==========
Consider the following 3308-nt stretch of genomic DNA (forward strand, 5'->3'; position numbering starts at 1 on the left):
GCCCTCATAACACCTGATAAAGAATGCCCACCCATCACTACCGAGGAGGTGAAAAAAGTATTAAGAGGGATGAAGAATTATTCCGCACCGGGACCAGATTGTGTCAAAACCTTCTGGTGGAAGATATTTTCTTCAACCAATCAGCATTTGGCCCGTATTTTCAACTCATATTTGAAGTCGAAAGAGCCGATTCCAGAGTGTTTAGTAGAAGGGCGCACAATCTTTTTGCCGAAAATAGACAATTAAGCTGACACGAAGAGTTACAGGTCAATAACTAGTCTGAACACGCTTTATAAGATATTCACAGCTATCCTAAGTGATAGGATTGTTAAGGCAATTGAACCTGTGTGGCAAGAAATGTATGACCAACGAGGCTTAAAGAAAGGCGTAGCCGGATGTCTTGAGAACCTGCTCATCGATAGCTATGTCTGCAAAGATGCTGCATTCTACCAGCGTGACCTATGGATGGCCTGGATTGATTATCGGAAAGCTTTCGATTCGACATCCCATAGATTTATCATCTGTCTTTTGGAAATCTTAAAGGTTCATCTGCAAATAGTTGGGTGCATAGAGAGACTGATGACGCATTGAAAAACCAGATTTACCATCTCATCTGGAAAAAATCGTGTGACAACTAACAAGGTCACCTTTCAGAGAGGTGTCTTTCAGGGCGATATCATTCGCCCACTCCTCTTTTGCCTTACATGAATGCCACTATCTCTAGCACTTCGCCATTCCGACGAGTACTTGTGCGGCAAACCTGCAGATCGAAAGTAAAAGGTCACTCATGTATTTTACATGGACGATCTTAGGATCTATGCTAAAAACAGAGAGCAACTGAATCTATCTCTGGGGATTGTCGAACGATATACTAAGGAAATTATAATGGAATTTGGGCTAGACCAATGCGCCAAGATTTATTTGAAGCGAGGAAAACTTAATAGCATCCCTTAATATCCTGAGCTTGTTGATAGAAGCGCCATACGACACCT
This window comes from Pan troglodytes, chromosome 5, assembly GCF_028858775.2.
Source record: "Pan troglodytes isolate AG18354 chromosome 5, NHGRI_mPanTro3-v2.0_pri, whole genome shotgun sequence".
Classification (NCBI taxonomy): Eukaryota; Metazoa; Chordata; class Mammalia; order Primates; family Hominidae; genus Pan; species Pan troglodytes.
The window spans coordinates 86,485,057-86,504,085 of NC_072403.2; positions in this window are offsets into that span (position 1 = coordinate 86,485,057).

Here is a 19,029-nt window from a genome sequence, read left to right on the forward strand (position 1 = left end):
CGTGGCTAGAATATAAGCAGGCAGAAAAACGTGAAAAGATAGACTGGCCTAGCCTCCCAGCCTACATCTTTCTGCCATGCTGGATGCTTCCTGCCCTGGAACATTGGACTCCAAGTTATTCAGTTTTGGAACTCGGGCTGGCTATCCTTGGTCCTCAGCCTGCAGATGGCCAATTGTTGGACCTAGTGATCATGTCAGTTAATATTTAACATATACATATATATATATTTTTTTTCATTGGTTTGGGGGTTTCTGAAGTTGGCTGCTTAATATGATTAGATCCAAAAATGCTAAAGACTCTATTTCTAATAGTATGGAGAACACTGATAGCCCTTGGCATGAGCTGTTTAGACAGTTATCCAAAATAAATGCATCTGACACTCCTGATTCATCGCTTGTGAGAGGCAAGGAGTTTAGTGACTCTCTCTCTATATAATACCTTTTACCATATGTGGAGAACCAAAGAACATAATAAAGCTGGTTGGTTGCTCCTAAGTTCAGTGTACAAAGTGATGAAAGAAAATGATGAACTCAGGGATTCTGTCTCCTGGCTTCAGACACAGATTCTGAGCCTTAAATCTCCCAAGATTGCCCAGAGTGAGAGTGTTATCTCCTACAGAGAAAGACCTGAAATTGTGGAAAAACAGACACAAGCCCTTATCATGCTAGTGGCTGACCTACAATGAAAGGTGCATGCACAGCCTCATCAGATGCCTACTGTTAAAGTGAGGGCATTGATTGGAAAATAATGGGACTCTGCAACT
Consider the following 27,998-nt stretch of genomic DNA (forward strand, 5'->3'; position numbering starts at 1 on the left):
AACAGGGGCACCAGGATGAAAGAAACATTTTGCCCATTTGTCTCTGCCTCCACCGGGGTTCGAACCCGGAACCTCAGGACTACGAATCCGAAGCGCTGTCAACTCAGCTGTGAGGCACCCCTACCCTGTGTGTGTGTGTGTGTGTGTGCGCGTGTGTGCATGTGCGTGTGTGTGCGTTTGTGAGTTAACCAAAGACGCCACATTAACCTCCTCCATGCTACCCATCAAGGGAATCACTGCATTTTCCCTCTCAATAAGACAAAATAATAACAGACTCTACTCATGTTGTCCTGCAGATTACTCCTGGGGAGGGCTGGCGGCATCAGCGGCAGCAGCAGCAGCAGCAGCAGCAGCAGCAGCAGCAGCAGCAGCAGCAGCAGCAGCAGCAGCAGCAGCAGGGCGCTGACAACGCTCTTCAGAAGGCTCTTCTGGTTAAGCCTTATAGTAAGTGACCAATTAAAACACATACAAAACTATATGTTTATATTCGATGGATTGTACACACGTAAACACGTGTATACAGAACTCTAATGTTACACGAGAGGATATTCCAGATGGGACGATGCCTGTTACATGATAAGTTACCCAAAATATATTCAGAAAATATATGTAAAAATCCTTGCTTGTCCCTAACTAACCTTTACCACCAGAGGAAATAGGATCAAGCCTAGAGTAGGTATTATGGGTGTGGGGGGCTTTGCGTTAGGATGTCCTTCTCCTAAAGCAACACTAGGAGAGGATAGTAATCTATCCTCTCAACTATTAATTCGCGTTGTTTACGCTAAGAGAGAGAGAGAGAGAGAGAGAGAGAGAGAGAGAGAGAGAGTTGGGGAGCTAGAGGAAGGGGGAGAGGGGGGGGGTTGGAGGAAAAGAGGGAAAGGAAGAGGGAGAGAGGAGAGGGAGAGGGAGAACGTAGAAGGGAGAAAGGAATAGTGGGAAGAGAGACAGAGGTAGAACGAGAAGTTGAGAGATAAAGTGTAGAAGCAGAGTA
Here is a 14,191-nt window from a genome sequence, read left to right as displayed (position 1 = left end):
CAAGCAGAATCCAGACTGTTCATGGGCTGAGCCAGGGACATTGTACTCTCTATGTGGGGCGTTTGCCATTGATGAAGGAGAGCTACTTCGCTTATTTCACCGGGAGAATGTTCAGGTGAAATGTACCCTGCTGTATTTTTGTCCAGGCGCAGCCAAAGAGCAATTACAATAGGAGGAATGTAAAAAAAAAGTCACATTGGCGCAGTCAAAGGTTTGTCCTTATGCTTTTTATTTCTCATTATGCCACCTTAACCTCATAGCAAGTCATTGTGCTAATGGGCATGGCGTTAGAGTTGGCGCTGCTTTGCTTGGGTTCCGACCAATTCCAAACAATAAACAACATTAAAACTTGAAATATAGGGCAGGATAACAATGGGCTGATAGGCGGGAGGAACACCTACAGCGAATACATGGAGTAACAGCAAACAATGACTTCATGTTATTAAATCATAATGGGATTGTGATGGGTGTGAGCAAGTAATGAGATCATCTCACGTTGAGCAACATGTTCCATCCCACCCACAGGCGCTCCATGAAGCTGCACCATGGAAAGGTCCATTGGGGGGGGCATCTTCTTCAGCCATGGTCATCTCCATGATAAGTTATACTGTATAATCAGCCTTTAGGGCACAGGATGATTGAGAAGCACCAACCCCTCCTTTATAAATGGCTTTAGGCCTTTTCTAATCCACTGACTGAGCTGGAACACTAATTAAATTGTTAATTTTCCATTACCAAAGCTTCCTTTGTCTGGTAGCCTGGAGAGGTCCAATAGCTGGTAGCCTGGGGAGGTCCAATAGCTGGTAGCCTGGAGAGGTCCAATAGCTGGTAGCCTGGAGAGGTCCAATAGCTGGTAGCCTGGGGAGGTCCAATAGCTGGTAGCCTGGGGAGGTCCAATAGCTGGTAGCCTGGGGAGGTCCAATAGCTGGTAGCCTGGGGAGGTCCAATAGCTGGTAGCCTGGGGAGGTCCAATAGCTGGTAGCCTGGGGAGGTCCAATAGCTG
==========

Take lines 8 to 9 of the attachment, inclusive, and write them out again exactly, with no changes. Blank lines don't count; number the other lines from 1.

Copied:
CGTGGCTAGAATATAAGCAGGCAGAAAAACGTGAAAAGATAGACTGGCCTAGCCTCCCAGCCTACATCTTTCTGCCATGCTGGATGCTTCCTGCCCTGGAACATTGGACTCCAAGTTATTCAGTTTTGGAACTCGGGCTGGCTATCCTTGGTCCTCAGCCTGCAGATGGCCAATTGTTGGACCTAGTGATCATGTCAGTTAATATTTAACATATACATATATATATATTTTTTTTCATTGGTTTGGGGGTTTCTGAAGTTGGCTGCTTAATATGATTAGATCCAAAAATGCTAAAGACTCTATTTCTAATAGTATGGAGAACACTGATAGCCCTTGGCATGAGCTGTTTAGACAGTTATCCAAAATAAATGCATCTGACACTCCTGATTCATCGCTTGTGAGAGGCAAGGAGTTTAGTGACTCTCTCTCTATATAATACCTTTTACCATATGTGGAGAACCAAAGAACATAATAAAGCTGGTTGGTTGCTCCTAAGTTCAGTGTACAAAGTGATGAAAGAAAATGATGAACTCAGGGATTCTGTCTCCTGGCTTCAGACACAGATTCTGAGCCTTAAATCTCCCAAGATTGCCCAGAGTGAGAGTGTTATCTCCTACAGAGAAAGACCTGAAATTGTGGAAAAACAGACACAAGCCCTTATCATGCTAGTGGCTGACCTACAATGAAAGGTGCATGCACAGCCTCATCAGATGCCTACTGTTAAAGTGAGGGCATTGATTGGAAAATAATGGGACTCTGCAACT
Consider the following 27,998-nt stretch of genomic DNA (forward strand, 5'->3'; position numbering starts at 1 on the left):